We're in year two of our association with the Business Development Institutes's Diversity in Advertising efforts and want to let you know about two upcoming events. On February 12, we will host the Second Annual Advertising and Marketing Industry Job Fair at the Academy of Art Institute in San Francisco. On February 27, we will host the Second Annual Advertising Industry Diversity Job Fair and Leadership Conference at New York University.
Maybe because Nationwide cashed in like mad on its K-Fed pre-Super Bowl ad hype last year, everybody's releasing their spots before the drop.
We don't like the idea of opening our presents before Christmas day (which is what watching a Super Bowl ad a week in advance is like), but in some cases an early debut is a good thing.
That's the case with Pepsi's Bob's House, a Super Bowl spot by BBDO for its Enable campaign that composes a deaf world we're invited to watch from the sidelines. A silent ad is jarring, but it's weirder still to be passive observers of a community whose jokes we don't get.
Neat switcharoo on the minority experience. Can't wait to see what kind of response this generates on Super Bowl Sunday.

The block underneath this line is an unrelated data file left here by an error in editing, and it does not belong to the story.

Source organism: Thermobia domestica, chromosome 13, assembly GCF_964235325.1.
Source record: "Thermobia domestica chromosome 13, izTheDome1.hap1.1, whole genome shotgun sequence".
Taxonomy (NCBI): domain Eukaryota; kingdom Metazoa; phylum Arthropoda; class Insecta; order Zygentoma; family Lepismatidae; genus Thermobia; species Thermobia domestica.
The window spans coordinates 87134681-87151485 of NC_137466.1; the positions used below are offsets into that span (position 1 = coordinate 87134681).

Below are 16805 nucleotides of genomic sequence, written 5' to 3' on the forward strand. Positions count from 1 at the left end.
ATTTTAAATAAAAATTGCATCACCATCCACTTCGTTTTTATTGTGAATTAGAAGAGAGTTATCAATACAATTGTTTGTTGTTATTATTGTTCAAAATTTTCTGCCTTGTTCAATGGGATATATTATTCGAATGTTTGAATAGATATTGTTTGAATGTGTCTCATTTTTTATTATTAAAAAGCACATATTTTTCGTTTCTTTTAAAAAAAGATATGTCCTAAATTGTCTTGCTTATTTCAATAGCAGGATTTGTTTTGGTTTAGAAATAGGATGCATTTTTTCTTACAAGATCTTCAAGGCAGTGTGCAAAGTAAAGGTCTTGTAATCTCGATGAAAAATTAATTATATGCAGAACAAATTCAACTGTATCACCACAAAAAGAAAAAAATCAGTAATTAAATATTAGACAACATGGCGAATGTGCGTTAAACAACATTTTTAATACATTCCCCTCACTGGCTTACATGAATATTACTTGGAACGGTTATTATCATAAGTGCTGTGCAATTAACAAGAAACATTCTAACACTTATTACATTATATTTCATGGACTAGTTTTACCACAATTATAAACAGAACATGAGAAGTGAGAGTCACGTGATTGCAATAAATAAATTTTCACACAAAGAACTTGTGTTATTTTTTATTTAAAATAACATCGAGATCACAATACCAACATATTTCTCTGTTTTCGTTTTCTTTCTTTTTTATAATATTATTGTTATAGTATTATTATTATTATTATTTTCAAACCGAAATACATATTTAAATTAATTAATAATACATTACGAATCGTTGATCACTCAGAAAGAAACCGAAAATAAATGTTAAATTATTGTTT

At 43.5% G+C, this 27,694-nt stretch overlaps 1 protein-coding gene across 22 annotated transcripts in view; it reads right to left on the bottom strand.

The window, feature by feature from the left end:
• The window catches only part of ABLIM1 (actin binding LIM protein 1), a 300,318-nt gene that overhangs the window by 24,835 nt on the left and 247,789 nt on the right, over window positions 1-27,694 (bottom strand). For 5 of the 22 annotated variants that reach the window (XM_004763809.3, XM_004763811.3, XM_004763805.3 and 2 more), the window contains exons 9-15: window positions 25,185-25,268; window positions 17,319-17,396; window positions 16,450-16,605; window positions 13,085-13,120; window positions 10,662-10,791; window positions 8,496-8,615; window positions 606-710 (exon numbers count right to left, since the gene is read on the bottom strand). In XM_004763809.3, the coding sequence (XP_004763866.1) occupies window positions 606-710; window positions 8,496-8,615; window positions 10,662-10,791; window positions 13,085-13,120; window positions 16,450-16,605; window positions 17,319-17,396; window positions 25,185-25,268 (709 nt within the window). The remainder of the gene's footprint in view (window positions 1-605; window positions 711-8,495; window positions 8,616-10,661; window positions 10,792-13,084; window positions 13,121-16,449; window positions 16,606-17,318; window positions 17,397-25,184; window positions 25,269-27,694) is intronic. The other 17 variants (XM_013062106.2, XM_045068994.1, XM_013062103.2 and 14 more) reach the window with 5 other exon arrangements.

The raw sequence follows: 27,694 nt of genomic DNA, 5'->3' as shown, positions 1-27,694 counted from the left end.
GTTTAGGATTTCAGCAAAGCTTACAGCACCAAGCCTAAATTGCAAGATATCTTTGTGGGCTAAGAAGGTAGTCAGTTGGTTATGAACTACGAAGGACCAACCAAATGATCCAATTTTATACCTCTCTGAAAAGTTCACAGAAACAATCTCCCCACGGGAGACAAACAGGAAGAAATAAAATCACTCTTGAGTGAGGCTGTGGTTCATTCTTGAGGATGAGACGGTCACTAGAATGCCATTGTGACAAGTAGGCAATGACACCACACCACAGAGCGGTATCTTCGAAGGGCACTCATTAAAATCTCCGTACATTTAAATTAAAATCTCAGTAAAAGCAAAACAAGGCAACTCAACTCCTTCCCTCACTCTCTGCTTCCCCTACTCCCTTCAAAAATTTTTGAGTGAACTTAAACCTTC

See the making-of, which, thankfully, isn't the usual self-congratulating "how I made my baby" swill.
Hmm. It looks like Jeep has taken a cue from tobacco companies and given the Joe Camel treatment to its advertising. In this KNSK Hamburg-created commercial for Jeep, kids and adults alike are treated to a fairy tale world in which ten vehicles make their way across the landscape. Nine suffer problems during the journey. Can you guess which one completes the trip? Yes, we thought you could.
OK, fine. It's not tobacco tactics trying to get five year olds to buy a Jeep. It's just some good 'ol fun bringing back childhood memories to car buying adults. We like.
Making life easier for publishers struggling to keep up with the explosion of ad networks - now numbering over 300 - and the determination of which network will yield the best results, is the Rubicon Project. Launched eight months ago by Frank Addante, the company, today, announced series B finding of $15 million bringing its total to $21 million.
We've seen a demo of Rubicon and its really fascinating. For a publisher trying to best monetize inventory, Rubicon, in a nutshell, does exactly that. A publisher joins with Rubicon, enters relevant information of their site and, poof, relevant ads are selected from the 300 or so ad networks in the system.
Consumer Reports, which for a long time has helped people buy products that aren't crap, is now expanding its analysis of the advertising that pushes both good and bad products with the launch of CR AdWatch videos.
In a somewhat comical approach, host Jamie Hirsh takes a detailed look at the long-running Abe Lincoln/Beaver ad campaign for the sleep aid Rozerem. The analysis is level headed and if ads were required to provide equal time, this is the kind of advertising we might see on a regular basis. We review ads along the lines of how pretty they are and how effective they might be. Consumer Reports goes further and lets us know the other side of the claim.